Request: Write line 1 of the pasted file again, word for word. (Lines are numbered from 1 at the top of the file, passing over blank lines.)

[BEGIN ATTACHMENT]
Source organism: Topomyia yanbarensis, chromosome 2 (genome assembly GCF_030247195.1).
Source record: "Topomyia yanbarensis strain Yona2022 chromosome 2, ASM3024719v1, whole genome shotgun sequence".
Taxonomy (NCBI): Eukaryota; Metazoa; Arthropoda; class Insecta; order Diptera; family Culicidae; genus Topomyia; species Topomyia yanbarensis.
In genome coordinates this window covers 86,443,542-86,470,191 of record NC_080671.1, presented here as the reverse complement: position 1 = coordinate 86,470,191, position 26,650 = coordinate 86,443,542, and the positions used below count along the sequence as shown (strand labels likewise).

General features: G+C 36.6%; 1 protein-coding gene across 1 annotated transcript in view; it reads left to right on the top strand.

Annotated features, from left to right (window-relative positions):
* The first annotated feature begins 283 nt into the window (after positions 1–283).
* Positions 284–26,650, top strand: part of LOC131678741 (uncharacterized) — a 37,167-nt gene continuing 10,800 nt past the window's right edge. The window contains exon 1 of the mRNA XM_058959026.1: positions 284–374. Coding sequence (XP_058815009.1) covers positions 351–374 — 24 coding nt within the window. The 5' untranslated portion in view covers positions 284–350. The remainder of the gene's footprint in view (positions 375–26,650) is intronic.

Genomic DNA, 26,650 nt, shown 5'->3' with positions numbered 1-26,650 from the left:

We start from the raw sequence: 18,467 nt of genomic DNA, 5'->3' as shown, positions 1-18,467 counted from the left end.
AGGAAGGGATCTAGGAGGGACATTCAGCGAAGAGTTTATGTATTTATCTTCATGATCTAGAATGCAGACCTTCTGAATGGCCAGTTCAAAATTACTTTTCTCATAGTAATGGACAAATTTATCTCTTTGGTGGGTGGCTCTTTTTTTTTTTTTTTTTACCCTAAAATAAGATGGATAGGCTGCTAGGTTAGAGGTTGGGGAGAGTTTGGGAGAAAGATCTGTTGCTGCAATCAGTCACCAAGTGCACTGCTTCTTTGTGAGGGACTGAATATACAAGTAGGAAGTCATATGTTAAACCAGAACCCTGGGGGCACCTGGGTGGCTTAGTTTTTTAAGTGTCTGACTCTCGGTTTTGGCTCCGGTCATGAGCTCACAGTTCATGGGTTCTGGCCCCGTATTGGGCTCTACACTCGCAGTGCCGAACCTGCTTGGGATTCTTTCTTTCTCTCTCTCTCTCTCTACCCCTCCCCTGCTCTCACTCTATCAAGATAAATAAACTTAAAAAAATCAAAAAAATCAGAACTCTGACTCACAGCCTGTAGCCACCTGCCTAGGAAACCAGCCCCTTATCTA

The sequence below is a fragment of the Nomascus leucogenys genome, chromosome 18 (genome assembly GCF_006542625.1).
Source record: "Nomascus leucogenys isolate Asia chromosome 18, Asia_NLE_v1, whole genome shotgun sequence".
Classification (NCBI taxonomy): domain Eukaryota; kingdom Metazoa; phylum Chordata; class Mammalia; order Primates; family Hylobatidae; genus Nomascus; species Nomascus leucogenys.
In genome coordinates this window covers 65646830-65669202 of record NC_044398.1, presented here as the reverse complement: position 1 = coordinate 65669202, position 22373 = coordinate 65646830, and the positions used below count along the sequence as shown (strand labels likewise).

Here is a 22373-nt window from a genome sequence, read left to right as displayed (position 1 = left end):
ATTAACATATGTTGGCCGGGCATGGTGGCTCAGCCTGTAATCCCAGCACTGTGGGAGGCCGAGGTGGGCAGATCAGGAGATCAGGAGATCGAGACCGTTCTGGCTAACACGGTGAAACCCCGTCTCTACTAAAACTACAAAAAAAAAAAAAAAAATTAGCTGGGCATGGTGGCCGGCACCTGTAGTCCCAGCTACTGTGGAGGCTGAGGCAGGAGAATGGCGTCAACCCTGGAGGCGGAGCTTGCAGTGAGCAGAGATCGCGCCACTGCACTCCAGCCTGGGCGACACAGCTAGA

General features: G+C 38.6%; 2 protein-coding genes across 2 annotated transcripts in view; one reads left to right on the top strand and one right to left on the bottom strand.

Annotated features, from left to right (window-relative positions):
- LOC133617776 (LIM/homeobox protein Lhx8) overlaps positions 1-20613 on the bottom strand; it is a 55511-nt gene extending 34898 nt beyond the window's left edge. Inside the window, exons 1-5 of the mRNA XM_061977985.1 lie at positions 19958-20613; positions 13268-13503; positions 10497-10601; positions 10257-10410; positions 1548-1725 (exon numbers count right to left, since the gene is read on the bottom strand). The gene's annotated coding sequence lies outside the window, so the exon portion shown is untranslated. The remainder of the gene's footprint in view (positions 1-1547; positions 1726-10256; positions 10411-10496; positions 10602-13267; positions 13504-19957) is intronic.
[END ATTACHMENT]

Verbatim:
Source organism: Topomyia yanbarensis, chromosome 2 (genome assembly GCF_030247195.1).